Hannah Powell-Auslam, 10, assumed a lump near her rib cage was a bone. But a biopsy revealed it was a malignant tumor, and Hannah may be the youngest person ever diagnosed with breast cancer.
Hannah, who lives in La Mirada, California, was diagnosed last month after she complained about an itching in her left breast and her mother noticed a lump. ABC News reports that doctors initially told the family she was too young to have breast cancer, but tests determined that she has invasive secretory carcinoma, which has only been documented in a few hundred girls in Hannah's age group.
In an interview with local TV station KCAL 9, Hannah said her first thought after hearing the diagnosis was, "How could this happen? I'm ten. I was really shocked." Her mother, Carrie Auslam added, "I feel like she's been robbed of her childhood. ... It's beyond shocking. You know, she's 10. She has breast cancer. It's unheard of."
On May 7, Hannah had a mastectomy to remove her left breast. A week ago she found out that the cancer has spread to a lymph node, which means she'll need more surgery or chemotherapy, but radiation is not an option. "If you radiate the developing breast, it will never grow develop fully, because it becomes atrophic," her doctor, surgical oncologist Dr. Helena Chang told CBS News. The family has launched a website, OurLittleSweetPea.com (which is currently down) to document Hannah's ongoing fight against cancer.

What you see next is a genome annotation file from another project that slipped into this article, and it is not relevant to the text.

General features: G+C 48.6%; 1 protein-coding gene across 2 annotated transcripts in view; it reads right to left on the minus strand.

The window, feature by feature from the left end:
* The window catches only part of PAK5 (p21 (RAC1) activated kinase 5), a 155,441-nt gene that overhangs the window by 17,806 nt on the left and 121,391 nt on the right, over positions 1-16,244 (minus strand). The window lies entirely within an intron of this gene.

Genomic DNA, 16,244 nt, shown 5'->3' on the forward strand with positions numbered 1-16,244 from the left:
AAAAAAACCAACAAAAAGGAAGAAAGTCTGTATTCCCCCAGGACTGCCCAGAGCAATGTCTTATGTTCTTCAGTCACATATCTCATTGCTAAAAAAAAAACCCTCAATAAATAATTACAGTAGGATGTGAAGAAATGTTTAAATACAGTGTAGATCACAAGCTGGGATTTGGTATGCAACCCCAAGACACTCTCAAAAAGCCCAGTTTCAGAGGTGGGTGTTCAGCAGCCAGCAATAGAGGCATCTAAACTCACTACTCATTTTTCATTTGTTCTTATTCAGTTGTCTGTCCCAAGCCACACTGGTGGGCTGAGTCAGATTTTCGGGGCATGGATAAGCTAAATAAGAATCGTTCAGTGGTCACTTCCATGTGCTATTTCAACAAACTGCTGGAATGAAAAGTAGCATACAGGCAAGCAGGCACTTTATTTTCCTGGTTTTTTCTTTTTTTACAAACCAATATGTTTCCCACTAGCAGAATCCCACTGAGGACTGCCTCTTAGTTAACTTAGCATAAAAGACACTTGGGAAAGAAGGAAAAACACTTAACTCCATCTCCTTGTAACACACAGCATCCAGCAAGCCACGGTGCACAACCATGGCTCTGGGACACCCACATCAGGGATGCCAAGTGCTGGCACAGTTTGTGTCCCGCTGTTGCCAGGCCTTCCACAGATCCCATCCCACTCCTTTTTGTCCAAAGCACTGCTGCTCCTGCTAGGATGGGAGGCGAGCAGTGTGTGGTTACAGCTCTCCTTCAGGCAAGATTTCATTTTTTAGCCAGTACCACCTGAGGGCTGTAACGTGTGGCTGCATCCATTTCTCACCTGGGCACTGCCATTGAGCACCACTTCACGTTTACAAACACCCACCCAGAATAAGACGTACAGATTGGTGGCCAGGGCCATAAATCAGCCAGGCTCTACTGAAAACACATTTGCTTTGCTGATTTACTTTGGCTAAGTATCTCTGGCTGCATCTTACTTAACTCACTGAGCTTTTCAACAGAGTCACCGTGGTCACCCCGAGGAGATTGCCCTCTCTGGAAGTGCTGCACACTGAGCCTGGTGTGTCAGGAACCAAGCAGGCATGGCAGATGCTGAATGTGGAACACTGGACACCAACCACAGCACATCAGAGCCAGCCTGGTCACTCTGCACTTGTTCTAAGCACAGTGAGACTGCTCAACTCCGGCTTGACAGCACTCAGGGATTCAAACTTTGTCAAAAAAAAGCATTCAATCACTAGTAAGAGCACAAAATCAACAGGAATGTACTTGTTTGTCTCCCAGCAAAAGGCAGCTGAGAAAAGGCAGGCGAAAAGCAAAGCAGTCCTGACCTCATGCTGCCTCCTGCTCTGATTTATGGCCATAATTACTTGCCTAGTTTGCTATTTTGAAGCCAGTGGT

Breast cancer specialists are warning that Hannah's cancer is incredibly rare, and parents shouldn't worry that their children need to be screened for breast cancer. "This is the youngest case I've ever heard of," Lillie Shockney, administrative director of the Johns Hopkins Avon Foundation Breast Center told ABC News. "I don't want the outcome to be that mothers are panicked across the country wanting to have their daughters in elementary and middle and high school to get mammograms or even clinical breast exams," she said.
Carrie Auslam says the most important message parents should take from her daughter's cancer isn't that their daughters may have it too, but that if kids feel something unusual on their bodies they need to tell their parents. She explained, "Hannah knew about her lump, she didn't talk to me, knowing that it was just part of growing up. She didn't think it was a big deal." Hannah adds, "I'm going to set an example for all the kids in the world that If there's something wrong with your body, you tell your parents."